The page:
Scream, Queen: My Nightmare on Elm Street
Mark Patton, Robert Englund, Kim Myers, Jack Sholder
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… a historical document about Hollywood’s response to the AIDS crisis and how actors like Patton had to deny who they were so they could get ‘straight’ parts.
In a montage filmed at a horror convention in the middle of Whoknowswhere, USA, a group of Freddy Krueger fans gleefully tell the camera that 1985’s Nightmare on Elm Street 2: Freddy’s Revenge is by far the worst Elm Street movie of them all. A bold claim if we’re taking into consideration Parts 4 – 6 and the remake, but hey, people have opinions. What stands out during some attendees’ ribbing of the film are comments like ‘it’s little too gay for me.’ For the film’s star, Mark Patton, this is just the tip of the iceberg in terms of his experience with homophobia.
Having walked away from acting soon after appearing in Freddy’s Revenge, Patton, now living in Mexico, had heard that the film gained a reputation for being one of the worst horrors ever. A quick search online not only confirms this, but it also triggered a lot of bad memories for the actor. Anonymous internet comments called the film ‘disturbingly homoerotic.’ His character, Jesse, was called every gay slur under the roof as well as, bizarrely, a paedophile.
Scream, Queen follows Patton attending a series of conventions, talking about his life before and after Jesse and discussing what it means to be gay in Hollywood in the ‘80s. This is an opportunity for Patton to exorcise some demons. He talks candidly about his strict religious upbringing, his hidden relationship with Dallas’ Timothy Patrick Murphy, and being diagnosed with HIV at the age of 40.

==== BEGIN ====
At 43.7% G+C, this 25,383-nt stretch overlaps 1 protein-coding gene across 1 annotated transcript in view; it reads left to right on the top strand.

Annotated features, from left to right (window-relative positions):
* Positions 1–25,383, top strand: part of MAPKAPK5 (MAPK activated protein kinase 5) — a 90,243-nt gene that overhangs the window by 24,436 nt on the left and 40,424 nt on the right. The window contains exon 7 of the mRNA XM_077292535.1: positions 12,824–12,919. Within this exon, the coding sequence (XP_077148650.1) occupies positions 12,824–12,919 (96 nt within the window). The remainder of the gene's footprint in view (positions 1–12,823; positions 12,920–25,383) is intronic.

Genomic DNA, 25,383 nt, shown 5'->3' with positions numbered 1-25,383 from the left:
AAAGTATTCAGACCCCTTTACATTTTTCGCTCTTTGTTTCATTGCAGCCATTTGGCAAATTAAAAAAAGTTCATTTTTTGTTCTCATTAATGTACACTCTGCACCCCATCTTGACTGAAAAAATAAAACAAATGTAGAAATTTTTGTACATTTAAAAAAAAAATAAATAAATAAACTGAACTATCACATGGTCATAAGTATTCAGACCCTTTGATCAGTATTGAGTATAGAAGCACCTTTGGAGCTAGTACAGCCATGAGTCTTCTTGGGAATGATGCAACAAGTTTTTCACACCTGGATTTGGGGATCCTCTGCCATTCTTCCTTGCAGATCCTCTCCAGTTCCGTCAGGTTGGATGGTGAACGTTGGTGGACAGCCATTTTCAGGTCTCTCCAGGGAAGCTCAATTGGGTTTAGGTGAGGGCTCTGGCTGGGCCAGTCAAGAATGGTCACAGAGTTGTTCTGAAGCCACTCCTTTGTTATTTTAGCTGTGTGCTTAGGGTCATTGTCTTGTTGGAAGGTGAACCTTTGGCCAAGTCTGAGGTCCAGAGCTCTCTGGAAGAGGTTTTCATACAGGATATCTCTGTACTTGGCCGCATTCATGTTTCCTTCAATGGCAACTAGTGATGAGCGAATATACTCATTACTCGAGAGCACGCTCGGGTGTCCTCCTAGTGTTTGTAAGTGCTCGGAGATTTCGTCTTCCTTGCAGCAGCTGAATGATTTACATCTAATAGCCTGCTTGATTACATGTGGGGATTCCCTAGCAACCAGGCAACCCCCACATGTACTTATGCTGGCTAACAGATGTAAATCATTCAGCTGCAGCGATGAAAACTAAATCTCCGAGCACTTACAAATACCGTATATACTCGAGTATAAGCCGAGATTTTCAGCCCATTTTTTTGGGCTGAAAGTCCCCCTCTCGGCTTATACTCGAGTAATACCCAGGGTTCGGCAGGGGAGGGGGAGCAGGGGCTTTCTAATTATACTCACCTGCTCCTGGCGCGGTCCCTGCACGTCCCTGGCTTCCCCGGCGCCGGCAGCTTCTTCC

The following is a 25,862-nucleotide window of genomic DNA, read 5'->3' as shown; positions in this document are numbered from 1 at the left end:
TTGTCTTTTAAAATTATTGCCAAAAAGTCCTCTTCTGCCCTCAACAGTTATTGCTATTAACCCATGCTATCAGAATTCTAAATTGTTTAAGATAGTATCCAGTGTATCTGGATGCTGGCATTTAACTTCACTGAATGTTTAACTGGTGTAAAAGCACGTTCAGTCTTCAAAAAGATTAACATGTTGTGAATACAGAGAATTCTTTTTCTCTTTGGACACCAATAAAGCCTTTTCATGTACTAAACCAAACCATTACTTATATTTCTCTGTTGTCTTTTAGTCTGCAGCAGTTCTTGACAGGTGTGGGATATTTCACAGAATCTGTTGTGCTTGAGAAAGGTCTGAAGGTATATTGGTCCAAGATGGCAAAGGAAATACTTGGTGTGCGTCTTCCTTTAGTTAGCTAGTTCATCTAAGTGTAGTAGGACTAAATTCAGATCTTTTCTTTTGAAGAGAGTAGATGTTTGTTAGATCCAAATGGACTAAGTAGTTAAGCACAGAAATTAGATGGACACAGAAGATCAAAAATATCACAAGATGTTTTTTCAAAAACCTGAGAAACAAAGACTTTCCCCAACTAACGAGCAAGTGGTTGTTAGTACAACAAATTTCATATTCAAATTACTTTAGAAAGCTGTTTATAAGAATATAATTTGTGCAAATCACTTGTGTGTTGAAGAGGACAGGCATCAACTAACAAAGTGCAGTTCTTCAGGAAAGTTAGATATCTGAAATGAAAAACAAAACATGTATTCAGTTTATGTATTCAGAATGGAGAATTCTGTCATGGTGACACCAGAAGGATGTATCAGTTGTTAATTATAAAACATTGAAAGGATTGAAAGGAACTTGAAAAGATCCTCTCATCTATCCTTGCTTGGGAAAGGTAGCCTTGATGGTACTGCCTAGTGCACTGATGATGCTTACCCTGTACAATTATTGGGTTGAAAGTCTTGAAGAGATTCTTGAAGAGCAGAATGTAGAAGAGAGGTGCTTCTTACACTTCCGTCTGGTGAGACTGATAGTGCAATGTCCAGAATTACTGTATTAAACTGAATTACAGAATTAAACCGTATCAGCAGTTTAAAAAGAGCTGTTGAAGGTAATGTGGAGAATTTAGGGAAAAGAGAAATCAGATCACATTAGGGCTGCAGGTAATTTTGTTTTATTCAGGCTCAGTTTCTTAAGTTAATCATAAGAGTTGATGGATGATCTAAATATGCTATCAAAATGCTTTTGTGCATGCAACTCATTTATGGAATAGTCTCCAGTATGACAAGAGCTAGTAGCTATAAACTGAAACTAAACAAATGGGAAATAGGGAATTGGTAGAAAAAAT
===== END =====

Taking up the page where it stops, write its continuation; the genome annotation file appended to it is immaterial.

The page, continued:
For Patton, Freddy’s Revenge is very much horror with a gay subtext. You can find hundreds of assessments online about how Jesse’s battle with Freddy Krueger is an allegory for our hero coming to terms with his own sexuality. As the film progresses, Patton’s co-stars Robert Rusler, Kim Myers and Robert Englund also acknowledge the hidden queerness in the film. The only people who don’t seem to follow suit are Freddy’s Revenge Director Jack Sholder and screenwriter, David Chaskin. While Chaskin has acknowledged that the film was written with a deliberate homoerotic context, he did so after nearly 30 years of denial. For Patton, this meant that all fingers were pointing at him as to why the film came out the way it did.
As Patton moves from convention to convention, Chaskin’s shadow looms heavy over Patton, and after a Freddy’s Revenge reunion, it’s suggested that he should confront the screenwriter. While the film doesn’t become the horror equivalent of Roger and Me, Scream, Queen clearly tries to shape the eventual meet up as a final boss confrontation. You can see this in the somewhat salacious montage that opens the film. However, the film doesn’t need to do this to keep us interested.
Narrated by the velvety tongue of Cecil Baldwin (Welcome to Night Vale), Scream, Queen is a historical document about Hollywood’s response to the AIDS crisis and how actors like Patton had to deny who they were so they could get ‘straight’ parts. It blossoms into a discussion about what it means to be a male ‘final girl’ and all the definitions of masculine and feminine that come with that.
In light of the US government’s recent response to the Trans community and Australia’s own omnishambles of a religious bill act, Scream, Queen reminds us that these conversations still, unfortunately, need to be had.
Back to the film’s biggest strength, which is Patton… Timid and self-deprecating, it’s clear that he has been through a lot. You don’t go through what he has and come out the other side unchanged. That he maintains a sense of humour and is willing to be out there for his fans is inspiring.
For a lot of people, Scream, Queen will be a comfort as it reinforces how important something like Freddy’s Revenge can be for those in the LGBTQIA+ community. Now, if we must have a sequel to the Elm Street remake, Scream, Queen makes a solid argument for bringing Jesse back, you cowards!